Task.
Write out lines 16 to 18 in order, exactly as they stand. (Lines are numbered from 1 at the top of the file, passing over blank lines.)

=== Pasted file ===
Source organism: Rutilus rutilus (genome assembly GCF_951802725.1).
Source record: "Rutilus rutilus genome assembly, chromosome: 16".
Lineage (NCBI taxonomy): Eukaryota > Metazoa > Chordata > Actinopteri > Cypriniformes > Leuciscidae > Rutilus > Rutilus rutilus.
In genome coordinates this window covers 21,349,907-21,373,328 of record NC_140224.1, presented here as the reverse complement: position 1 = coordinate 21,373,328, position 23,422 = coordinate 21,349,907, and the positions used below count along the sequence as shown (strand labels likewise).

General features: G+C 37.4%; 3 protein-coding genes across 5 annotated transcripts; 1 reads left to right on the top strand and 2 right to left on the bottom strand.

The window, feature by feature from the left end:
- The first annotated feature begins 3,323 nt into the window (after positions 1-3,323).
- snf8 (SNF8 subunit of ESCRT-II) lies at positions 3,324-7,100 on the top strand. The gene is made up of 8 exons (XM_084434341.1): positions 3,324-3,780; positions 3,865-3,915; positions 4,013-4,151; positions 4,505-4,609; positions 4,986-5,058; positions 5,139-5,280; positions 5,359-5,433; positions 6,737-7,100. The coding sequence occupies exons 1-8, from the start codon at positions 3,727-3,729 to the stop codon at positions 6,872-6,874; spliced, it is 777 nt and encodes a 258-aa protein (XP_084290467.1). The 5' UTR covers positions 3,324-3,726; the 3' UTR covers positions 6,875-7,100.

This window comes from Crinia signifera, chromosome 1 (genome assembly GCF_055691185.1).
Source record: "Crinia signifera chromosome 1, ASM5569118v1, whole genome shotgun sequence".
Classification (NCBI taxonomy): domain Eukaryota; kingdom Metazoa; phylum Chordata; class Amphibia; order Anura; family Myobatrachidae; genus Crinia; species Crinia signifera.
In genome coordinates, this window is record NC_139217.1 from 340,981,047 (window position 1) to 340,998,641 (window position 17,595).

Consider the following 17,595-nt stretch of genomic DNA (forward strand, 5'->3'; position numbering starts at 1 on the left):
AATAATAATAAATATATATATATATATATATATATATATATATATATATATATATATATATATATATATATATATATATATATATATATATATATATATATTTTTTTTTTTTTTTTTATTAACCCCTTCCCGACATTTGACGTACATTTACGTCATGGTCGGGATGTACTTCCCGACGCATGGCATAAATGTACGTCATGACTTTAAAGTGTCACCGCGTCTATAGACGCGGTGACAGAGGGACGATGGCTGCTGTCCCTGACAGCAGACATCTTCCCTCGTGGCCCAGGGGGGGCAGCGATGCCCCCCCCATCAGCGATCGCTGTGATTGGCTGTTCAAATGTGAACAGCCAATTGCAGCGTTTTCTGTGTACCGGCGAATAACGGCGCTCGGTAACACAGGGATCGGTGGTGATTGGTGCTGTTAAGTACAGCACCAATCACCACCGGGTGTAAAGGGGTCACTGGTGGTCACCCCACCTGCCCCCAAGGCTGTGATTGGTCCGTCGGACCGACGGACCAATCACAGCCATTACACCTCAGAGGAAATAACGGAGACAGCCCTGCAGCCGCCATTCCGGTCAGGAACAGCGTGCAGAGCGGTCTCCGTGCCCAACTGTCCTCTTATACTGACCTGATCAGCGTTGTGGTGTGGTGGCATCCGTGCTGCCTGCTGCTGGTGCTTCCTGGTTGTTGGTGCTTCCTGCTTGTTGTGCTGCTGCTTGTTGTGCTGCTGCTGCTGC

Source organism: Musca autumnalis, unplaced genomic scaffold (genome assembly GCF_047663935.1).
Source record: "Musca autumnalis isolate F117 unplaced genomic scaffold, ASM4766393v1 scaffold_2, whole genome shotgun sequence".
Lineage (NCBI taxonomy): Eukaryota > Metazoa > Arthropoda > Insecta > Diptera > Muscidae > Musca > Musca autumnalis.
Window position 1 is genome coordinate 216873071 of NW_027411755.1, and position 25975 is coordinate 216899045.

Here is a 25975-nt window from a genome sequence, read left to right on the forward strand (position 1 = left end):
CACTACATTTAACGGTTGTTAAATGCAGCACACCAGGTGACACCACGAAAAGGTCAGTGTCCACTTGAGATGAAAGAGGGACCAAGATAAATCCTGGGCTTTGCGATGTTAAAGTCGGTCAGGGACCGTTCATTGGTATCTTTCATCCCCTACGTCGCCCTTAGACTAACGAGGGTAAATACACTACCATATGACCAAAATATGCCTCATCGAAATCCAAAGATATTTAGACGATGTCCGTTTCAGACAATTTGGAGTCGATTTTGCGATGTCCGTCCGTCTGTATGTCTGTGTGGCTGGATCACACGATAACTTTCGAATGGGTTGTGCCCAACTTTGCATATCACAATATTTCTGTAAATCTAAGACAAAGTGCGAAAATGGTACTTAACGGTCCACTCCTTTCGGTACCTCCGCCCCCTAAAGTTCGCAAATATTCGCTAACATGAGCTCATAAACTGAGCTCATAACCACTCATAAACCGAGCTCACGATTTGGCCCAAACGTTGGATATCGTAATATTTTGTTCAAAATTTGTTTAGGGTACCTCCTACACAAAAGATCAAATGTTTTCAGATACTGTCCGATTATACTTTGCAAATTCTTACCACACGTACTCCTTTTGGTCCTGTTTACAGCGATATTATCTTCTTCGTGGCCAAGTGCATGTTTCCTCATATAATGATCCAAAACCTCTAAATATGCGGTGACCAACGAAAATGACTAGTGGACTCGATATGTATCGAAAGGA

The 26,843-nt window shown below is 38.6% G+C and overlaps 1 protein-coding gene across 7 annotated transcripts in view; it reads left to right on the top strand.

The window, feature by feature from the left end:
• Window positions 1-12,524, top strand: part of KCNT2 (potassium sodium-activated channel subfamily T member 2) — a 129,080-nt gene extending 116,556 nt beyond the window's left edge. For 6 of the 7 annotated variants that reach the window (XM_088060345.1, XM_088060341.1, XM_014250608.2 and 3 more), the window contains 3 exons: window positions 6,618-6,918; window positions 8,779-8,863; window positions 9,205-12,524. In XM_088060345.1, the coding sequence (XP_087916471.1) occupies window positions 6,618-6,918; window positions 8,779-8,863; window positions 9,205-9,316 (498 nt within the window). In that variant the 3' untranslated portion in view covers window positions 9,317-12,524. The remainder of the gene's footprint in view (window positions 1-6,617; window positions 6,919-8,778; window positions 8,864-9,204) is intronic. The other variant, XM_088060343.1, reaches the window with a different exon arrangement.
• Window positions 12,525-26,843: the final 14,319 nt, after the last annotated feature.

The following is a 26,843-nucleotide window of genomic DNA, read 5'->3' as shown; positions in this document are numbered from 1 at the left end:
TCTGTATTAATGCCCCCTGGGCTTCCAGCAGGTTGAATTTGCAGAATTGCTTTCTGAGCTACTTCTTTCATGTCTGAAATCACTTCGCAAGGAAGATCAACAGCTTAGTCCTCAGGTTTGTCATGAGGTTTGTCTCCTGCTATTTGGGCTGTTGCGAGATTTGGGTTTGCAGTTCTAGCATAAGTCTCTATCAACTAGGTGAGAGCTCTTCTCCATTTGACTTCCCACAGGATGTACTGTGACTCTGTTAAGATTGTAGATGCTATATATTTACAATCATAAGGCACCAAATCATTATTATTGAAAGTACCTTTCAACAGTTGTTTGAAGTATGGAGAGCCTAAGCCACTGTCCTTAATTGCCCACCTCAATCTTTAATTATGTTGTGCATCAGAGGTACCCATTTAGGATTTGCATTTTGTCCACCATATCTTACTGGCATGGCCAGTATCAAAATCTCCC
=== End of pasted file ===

Source record: "Musca autumnalis isolate F117 unplaced genomic scaffold, ASM4766393v1 scaffold_2, whole genome shotgun sequence".
Lineage (NCBI taxonomy): Eukaryota > Metazoa > Arthropoda > Insecta > Diptera > Muscidae > Musca > Musca autumnalis.
Window position 1 is genome coordinate 216873071 of NW_027411755.1, and position 25975 is coordinate 216899045.